It's crucial is to take your time during the recovery process, complete all of your physiotherapy, and wait until your knee is fully recovered before doing all the things you used to do pre-surgery.
Make sure to get the ok from your doctor or physiotherapist before returning to any activities.
Pending on your recovery and your own situation it might be recommend that you exercise for 20 to 30 minutes, 2 or 3 times a day and walk for 30 minutes, 2 or 3 times a day during your early recovery – Orthoinofo
What to expect after knee replacement surgery heals?
Once your knee replacement heals and you're feeling ready to take on the world again, there are a few things to keep in mind.
Just keep in mind you may still have some slight pain, and the area in your knee may be swollen for 3 to 6 months after surgery. Your knee will continue to improve for 6 to 12 months as long as you stay committed to your rehab.
It's always recommended to get your knee checked regularly to ensure everything is progressing in the right direction and avoiding any unnecessary setbacks. You'll also benefit from continuing to work with a physiotherapist who can guide you towards gaining more strength, flexibility and mobility in your knee.
Moving forward, here are our top tips for anyone who's recently recovered from a full or partial knee replacement surgery:
- Don't do any more than you need to
- Avoid biking uphill
- Avoid activities that put stress on your knee joints including running, jumping and sport that involves running and jumping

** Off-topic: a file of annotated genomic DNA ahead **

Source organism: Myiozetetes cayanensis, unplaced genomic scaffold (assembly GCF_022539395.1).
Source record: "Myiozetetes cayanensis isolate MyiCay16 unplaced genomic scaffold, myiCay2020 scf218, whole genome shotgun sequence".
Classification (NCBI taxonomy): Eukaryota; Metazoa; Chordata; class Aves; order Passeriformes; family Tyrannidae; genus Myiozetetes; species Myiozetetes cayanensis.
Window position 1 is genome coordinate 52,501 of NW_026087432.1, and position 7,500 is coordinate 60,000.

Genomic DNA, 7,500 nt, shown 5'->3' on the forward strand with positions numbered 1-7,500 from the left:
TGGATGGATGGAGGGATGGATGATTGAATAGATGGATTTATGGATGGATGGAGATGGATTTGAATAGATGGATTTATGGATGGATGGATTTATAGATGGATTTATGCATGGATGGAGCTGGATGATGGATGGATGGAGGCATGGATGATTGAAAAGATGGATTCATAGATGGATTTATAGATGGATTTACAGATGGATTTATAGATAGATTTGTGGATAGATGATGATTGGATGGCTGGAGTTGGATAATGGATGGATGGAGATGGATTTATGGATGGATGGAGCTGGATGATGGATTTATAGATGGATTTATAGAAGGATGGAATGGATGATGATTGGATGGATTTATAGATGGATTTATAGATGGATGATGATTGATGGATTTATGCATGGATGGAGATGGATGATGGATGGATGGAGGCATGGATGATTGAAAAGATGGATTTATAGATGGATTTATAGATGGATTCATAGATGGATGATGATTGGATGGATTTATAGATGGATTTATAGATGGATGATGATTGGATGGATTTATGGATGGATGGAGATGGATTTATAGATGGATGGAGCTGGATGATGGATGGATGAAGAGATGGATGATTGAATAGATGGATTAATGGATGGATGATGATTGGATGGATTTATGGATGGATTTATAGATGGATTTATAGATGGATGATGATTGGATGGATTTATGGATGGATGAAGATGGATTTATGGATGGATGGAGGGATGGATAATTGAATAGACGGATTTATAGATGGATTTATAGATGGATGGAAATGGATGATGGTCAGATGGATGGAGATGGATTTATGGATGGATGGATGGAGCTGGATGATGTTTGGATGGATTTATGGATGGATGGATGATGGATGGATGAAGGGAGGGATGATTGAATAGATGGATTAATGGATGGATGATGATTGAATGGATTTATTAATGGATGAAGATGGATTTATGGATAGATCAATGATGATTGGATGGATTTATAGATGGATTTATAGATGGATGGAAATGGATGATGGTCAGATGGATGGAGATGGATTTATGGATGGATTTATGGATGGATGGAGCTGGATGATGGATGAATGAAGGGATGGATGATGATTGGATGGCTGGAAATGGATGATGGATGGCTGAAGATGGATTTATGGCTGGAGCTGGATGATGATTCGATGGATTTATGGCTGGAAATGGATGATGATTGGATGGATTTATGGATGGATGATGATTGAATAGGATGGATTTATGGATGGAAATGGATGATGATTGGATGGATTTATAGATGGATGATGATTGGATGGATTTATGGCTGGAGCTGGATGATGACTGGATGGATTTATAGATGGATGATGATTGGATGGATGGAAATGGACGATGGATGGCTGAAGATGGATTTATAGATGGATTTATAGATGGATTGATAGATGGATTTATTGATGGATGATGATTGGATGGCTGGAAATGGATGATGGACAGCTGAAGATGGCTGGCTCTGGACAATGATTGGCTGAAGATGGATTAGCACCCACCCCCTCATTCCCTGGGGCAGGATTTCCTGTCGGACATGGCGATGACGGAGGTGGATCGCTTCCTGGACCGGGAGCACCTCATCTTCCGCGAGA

- Avoid sitting for more than 1 hour at a time
- Sit on the edge of the seat when riding in cars and tuck your feet in
It may never feel like the knee you were born with but a knee replacement can truly be a miracle for those who need them.
Many people who've had knee replacement surgery come to Physio Inq for both rehabilitation and regular upkeep. As we've mentioned quite a lot, working with a physiotherapist after a knee replacement is absolutely essential.
Joints are meant to move and it's key to find knowledgeable experts in the field who can ensure you're healing and maintaining your knee safely and with your long-term goals in mind.
Other useful resources
Netball Australia KNEE Program | Reducing ACL Injury
What Causes Lateral Knee Pain
How Do You Get Rid of Runner's Knee Pain?
The Ultimate Guide To Patellar Tracking Disorder
Osteoarthritis Exercises for Knee Pain
Knee Pain | Five Easy Exercises To Avoid Knee Pain